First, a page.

We already have 60pc at tertiary
To turn a service-based economy into a knowledge-based one, Chief Executive Tung Chee-hwa made a pledge in his policy address that the Government would enlarge the number of undergraduates from 18 per cent of the young to 60 per cent in 10 years.
Even this number seems low in comparison with Shanghai, where the number receiving tertiary education tops 70 per cent, and the US, with equal or higher statistics. Such a low number may hamper Hong Kong from becoming the Asian international city.
There is an urgent need for human resources planning for Hong Kong to stay ahead of other cities in the region. However, that is easier said than done.
First, whether there are enough students eligible to receive tertiary education will be a great concern. With the increasing number of undergraduates over the past decade, some faculties have been involuntarily compelled to admit average students.
Secondly, universities' facilities may not be able to meet the need of increasing numbers of students. Take the University of Hong Kong as an example. It has more than 8,000 undergraduates. The figure could reach as high as 15,000 students, I believe, and then the capacity of facilities would have to be doubled. Furthermore, more teaching staff would have to be recruited to keep the teacher-student ratio at a reasonable level. Is the Government willing to assume financial responsibility?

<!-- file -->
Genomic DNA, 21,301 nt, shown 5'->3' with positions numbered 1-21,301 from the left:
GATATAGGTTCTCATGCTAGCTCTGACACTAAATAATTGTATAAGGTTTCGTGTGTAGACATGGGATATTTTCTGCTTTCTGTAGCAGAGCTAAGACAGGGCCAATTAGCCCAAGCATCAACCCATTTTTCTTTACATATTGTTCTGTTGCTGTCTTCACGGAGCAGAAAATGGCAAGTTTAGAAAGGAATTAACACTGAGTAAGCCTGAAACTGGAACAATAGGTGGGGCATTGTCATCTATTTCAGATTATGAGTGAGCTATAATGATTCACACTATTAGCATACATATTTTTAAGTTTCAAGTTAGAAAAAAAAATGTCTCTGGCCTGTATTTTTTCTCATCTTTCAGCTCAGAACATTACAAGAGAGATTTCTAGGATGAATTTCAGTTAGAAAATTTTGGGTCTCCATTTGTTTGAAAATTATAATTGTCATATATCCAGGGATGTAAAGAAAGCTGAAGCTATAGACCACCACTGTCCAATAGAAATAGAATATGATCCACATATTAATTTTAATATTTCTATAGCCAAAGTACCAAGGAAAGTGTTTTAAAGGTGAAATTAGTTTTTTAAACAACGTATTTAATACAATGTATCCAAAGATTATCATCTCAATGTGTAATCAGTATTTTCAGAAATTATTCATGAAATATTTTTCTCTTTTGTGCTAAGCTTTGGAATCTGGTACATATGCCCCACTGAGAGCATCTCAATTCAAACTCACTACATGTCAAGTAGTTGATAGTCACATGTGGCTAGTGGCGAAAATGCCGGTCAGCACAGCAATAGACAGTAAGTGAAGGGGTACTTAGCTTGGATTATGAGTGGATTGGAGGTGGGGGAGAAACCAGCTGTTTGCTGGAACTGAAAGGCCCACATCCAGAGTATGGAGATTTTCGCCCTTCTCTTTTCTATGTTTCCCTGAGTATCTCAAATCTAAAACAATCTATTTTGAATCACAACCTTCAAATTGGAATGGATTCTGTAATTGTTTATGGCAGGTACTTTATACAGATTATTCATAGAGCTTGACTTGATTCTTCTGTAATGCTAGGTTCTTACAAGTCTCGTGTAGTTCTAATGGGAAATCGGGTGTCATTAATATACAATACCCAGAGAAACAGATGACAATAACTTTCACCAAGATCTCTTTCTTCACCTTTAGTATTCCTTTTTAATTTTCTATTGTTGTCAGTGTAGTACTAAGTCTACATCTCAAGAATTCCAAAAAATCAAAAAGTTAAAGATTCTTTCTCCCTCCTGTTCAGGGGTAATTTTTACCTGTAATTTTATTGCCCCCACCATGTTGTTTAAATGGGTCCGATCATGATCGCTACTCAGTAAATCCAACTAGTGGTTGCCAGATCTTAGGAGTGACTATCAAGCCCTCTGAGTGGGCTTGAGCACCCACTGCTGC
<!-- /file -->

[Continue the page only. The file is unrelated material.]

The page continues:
Thirdly, the increase in the number of those going to university - and ease of entry - may relieve the need to strive hard to earn a place, and allow students to take degrees with little hard work.
These drawbacks must be taken into account.
Furthermore, by my reckoning, the 60 per cent target has in fact already been reached, even exceeded. Adding the number of students in vocational training schemes to the present number of university students makes up that figure. Why is it that vocational training is not included as tertiary education? I wish education officials would consult more with universities, vocational training centres and all the various parties concerned and not just echo 'The Boss'.